April 26, 2018 | Posted in:

Do I Qualify for the Qualified Business Income (QBI) Deduction?

A new deduction introduced by the Tax Cuts and Jobs Act of 2017 is the Qualified Business Income (QBI) Deduction, one of the biggest changes for pass-through entities under tax reform. This is a new deduction for owners of partnerships, LLCs, S-Corporations and sole proprietorships. It is intended to correlate to the reduced tax rate that corporations now enjoy. However, this new deduction is calculated at the individual level, not the entity level.

Click here to view the updated information and flow chart for tax year 2019. 


If your joint taxable income is under $315,000, you can take the full QBI deduction. If your joint taxable income is over $415,000, your deduction depends upon the wages paid by your business or the assets owned by the business. If you fall between the $315,000 and $415,000, the deduction is between the full amount and the limited amount based upon wages and/or assets.

Notice that the trigger is taxable income. This means the amount after you deduct your pension and profit sharing contributions, half of your self-employment tax, self-employed medical insurance, and your deductions, whether they be itemized or the standard amount. Of course, when final guidance and regulations come out, any of these details could be changed.

Further Reading: 3 Things to Know About Being a Pass-Through Entity Owner


Specified Service Industries

Some industries are excluded based upon what they do.  These are called specified service businesses.

Excluded Industries

  • Law
  • Medical
  • Accounting
  • Financial services
  • Athletics and performing arts
  • Any business where principal asset is reputation of skill of one or more of its employees or owners

Owners of these types of businesses may still take the full QBI deduction if their taxable income is below the lower threshold ($315,000 for joint filers), but they get no deduction at all if their taxable income is above the upper threshold ($415,000 for joint filers), regardless of the wages paid or the assets owned.  The deduction is phased out ratably if taxable income is between the lower and upper thresholds.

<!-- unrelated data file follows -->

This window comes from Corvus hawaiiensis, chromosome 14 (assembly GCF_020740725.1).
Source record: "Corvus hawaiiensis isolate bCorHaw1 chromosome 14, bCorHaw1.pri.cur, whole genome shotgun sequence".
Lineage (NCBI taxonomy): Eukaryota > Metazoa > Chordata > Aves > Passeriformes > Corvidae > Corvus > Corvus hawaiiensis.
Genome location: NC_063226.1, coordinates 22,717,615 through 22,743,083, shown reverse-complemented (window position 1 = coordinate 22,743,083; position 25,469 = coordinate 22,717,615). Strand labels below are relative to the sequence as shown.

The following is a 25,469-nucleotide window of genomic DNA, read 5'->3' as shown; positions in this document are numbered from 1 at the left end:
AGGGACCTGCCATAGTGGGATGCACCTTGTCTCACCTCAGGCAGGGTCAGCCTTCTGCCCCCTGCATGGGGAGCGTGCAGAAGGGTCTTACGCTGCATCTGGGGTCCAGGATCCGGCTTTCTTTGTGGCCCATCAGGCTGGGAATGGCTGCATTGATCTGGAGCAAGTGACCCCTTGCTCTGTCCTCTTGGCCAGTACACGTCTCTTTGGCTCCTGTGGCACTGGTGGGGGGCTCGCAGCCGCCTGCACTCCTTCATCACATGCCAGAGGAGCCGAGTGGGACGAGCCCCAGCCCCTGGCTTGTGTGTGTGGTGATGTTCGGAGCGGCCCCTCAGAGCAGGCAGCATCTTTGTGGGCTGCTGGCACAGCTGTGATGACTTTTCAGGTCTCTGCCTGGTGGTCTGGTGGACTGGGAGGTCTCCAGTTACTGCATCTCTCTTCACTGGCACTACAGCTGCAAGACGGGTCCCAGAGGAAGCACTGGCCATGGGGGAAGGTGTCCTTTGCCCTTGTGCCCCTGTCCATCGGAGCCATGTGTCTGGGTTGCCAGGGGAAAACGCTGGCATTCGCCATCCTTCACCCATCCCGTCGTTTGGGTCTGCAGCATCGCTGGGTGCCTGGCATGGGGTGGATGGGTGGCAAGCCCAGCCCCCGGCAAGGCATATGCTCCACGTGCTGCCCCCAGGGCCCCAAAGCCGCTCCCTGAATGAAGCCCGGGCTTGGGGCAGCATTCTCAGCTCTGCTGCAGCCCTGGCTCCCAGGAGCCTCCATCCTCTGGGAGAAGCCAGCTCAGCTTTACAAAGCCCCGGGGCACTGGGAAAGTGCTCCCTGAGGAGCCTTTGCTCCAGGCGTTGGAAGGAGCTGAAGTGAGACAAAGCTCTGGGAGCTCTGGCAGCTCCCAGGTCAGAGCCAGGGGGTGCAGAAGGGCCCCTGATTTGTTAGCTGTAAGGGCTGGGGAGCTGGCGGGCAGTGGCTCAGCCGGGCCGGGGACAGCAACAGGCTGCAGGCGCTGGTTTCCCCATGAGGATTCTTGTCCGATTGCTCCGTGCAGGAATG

QBI Deduction Flowchart [Infographic]

[Update] The below chart is for tax year 2018. Click here to view the updated information and flow chart for tax year 2019. 

Note: The flowchart is best viewed on a desktop monitor, but you can click on the image on your phone for a version that fits your mobile device screen.

Qualified Business Income Deduction Formaula

Qualified Business Income Deduction Formula Flowchart


Full QBI Deduction Formula

  • QBI Deduction Equals Sum of…
    • Lesser of…
      • Combined qualified business income
      • 20% of the excess of taxable income over the sum of any net capital gain
    • Plus the lesser of…
      • 20% of qualified cooperative dividends
      • Taxable income less net capital gain
  • Combined QBI is Lesser Of
    • 20% of taxpayers qualified business income OR
    • Greater of…
      • 50% of allocable share of W-2 wages paid by the business
      • 25% of allocable share of W-2 wages paid by the business plus 2.5% of allocable share of the adjusted basis (original cost)
  • QBI doesn’t include
    • Wages or guaranteed payments earned
    • Capital gain or loss
    • Investment income (e.g. interest, dividends, etc.)


Don’t Go at it Alone

The QBI formula is clearly complicated and no two taxpayers will be affected in exactly the same way. Depending upon the types of income and deductions you have, the size of your family, the state you live in, and the types of investments you have, even two partners with similar K-1 amounts could have drastically different tax returns.

We highly encourage you to consult with your personal tax advisor to determine the correct treatment for your individual tax situation. Contact Alloy Silverstein for assistance.


As of August 2018, the IRS finally began releasing guidance on Section 199-A and the QBI Deduction.


What is Qualified Business IncomeWhat is the Deduction for QBI Who May Take the 199A Deduction How do S Corps and Partnerships Handle the DeductionWhat is a qualified trade or business How is the QBI deduction computed



Contributing Authors:

Reynold Cicalese III, CPA

Associate Partner · Ren III provides tax, accounting, and advisory services to a broad range of clients, with a specialty for manufacturers, title insurance companies, and professional service providers.
View Ren III’s Bio →     Follow @R3CPA on Twitter →

Julie Strohlein, CPA

Associate Partner · Julie has over 20 years of experience in public and private accounting, representing varied clientele including the medical, legal, and real estate industries and trusts.
View Julie’s Bio →


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